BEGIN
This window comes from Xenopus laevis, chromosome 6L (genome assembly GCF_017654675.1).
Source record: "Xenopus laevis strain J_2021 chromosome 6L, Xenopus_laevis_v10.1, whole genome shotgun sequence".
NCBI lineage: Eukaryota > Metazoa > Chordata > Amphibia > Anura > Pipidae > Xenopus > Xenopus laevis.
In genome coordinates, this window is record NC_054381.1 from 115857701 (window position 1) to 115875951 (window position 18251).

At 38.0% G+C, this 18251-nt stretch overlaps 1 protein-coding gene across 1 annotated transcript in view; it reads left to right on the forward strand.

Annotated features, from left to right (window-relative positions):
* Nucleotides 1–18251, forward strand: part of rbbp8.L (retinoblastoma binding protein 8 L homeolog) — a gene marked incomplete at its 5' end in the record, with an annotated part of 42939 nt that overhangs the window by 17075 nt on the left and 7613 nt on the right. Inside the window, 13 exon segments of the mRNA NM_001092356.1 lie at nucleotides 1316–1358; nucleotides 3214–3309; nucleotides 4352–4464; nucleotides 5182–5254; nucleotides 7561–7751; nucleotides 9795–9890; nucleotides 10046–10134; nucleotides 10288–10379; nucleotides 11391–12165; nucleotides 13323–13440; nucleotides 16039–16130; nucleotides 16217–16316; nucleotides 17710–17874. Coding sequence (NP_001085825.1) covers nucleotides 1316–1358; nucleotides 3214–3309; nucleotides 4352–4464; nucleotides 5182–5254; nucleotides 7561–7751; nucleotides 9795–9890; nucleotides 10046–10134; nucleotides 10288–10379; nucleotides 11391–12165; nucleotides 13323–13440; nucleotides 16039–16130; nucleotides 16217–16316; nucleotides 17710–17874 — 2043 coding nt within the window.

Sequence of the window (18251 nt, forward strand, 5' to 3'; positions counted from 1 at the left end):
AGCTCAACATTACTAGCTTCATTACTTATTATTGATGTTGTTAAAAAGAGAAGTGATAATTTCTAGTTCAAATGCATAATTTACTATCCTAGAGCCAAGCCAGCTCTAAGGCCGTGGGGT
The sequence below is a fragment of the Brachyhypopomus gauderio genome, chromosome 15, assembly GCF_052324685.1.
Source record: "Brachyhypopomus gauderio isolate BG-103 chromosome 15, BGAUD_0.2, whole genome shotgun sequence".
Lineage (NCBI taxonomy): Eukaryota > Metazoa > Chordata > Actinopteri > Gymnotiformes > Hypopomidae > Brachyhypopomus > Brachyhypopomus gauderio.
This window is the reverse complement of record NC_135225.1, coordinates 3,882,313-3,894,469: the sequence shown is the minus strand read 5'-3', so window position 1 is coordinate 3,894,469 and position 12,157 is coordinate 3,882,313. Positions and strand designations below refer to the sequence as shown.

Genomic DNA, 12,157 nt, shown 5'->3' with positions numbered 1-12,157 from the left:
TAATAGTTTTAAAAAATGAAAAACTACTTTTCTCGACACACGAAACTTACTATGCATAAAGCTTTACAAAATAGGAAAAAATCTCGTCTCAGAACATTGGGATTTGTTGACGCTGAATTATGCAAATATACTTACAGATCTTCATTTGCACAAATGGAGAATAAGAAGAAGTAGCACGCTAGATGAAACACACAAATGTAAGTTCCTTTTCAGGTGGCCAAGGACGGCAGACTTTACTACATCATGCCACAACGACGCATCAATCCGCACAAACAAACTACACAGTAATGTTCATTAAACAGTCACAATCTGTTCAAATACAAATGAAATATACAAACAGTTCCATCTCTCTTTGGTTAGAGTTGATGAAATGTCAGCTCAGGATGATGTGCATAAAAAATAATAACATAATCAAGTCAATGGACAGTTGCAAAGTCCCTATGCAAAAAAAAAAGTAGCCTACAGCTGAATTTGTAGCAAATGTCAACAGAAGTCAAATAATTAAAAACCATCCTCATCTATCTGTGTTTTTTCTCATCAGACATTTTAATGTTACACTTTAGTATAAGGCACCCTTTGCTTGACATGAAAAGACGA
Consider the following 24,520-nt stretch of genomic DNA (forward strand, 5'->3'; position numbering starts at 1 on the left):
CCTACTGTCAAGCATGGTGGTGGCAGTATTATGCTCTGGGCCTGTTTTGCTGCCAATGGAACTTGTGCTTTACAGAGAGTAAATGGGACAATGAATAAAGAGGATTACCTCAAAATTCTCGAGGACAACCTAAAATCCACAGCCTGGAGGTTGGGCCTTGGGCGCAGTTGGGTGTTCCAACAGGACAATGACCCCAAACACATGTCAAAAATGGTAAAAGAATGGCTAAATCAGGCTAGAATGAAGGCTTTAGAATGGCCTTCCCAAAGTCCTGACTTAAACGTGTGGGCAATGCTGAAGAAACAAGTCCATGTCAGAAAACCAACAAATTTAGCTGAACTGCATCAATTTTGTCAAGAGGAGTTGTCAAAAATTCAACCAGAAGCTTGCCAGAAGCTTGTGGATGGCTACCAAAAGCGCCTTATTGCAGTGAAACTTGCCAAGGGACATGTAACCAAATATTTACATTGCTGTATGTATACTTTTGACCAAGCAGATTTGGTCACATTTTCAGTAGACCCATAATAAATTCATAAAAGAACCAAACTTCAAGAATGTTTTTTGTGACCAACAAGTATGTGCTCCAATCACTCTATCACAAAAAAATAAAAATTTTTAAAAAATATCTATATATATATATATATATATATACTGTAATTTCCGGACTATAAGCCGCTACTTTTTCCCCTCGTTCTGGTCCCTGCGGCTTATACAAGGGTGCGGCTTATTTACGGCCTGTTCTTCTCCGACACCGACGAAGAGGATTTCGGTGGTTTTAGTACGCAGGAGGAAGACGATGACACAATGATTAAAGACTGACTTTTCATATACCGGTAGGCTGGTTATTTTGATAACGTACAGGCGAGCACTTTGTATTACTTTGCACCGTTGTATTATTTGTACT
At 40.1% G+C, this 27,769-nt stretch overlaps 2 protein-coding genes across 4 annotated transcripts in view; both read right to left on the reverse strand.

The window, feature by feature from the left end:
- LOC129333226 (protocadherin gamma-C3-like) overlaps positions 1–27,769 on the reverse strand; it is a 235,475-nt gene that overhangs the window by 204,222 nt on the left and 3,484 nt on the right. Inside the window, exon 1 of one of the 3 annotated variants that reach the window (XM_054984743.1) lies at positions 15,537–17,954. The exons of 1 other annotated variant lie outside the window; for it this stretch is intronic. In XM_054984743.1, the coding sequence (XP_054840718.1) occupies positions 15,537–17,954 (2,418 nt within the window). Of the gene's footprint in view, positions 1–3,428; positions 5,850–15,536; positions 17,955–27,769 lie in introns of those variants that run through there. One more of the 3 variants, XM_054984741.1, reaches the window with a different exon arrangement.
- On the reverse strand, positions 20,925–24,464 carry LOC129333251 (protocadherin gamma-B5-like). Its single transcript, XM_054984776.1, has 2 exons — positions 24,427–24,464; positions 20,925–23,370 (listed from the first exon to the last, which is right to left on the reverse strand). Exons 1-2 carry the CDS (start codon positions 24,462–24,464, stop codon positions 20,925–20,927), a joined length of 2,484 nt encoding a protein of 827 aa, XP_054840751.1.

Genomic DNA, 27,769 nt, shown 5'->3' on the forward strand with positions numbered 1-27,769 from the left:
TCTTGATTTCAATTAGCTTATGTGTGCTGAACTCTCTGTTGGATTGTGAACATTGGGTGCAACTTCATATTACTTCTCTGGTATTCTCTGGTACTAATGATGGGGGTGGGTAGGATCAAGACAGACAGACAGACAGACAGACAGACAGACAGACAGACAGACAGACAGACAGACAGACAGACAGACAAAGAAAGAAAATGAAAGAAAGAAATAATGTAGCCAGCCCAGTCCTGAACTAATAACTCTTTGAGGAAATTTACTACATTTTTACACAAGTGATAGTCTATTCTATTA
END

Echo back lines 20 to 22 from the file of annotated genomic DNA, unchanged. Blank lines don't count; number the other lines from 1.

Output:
- LOC129333226 (protocadherin gamma-C3-like) overlaps positions 1–27,769 on the reverse strand; it is a 235,475-nt gene that overhangs the window by 204,222 nt on the left and 3,484 nt on the right. Inside the window, exon 1 of one of the 3 annotated variants that reach the window (XM_054984743.1) lies at positions 15,537–17,954. The exons of 1 other annotated variant lie outside the window; for it this stretch is intronic. In XM_054984743.1, the coding sequence (XP_054840718.1) occupies positions 15,537–17,954 (2,418 nt within the window). Of the gene's footprint in view, positions 1–3,428; positions 5,850–15,536; positions 17,955–27,769 lie in introns of those variants that run through there. One more of the 3 variants, XM_054984741.1, reaches the window with a different exon arrangement.
- On the reverse strand, positions 20,925–24,464 carry LOC129333251 (protocadherin gamma-B5-like). Its single transcript, XM_054984776.1, has 2 exons — positions 24,427–24,464; positions 20,925–23,370 (listed from the first exon to the last, which is right to left on the reverse strand). Exons 1-2 carry the CDS (start codon positions 24,462–24,464, stop codon positions 20,925–20,927), a joined length of 2,484 nt encoding a protein of 827 aa, XP_054840751.1.

Genomic DNA, 27,769 nt, shown 5'->3' on the forward strand with positions numbered 1-27,769 from the left: